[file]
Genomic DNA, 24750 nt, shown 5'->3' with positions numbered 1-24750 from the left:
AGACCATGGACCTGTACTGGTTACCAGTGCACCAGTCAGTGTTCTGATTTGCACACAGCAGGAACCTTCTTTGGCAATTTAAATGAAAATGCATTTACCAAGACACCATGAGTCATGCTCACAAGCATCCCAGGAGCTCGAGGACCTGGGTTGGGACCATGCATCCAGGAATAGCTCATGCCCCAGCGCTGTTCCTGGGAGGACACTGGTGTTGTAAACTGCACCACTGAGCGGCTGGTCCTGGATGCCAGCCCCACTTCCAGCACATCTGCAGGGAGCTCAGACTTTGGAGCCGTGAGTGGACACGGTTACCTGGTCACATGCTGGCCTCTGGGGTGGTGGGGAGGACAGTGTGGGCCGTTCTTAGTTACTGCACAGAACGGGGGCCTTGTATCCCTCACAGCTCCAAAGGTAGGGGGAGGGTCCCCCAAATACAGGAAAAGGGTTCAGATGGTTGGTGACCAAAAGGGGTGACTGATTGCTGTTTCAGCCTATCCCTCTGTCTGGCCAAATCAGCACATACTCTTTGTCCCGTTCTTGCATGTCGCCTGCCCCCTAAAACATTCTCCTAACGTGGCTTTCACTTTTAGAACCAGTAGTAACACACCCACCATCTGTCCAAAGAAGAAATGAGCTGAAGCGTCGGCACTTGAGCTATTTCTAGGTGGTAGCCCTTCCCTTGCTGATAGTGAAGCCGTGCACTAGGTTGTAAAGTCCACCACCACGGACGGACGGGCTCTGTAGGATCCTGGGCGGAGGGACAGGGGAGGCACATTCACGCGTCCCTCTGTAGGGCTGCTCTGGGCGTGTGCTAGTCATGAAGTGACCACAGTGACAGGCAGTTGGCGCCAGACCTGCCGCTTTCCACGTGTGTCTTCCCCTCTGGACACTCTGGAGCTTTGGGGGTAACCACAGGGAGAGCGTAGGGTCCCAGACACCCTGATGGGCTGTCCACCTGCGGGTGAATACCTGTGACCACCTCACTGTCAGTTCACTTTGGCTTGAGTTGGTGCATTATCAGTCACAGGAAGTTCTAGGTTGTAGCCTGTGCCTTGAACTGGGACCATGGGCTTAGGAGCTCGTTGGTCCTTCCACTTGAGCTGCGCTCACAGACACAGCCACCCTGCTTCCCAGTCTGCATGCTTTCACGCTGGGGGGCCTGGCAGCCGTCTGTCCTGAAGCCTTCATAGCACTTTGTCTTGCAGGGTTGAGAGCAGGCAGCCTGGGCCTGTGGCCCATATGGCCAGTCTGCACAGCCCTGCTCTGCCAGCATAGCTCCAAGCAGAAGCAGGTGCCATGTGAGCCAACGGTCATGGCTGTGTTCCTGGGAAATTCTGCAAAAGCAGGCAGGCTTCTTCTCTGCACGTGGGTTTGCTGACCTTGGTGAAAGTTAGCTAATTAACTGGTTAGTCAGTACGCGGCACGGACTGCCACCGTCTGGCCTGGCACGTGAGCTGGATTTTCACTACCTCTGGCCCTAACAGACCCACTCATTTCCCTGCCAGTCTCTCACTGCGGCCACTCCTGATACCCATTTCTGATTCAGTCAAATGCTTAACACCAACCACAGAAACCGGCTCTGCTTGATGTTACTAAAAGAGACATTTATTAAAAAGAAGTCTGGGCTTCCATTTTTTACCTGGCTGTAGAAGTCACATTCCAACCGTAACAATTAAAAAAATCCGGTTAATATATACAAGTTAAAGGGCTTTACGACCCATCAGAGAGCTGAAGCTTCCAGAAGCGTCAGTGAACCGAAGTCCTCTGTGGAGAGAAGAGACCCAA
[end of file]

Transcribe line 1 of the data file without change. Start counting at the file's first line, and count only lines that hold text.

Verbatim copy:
Genomic DNA, 24750 nt, shown 5'->3' with positions numbered 1-24750 from the left: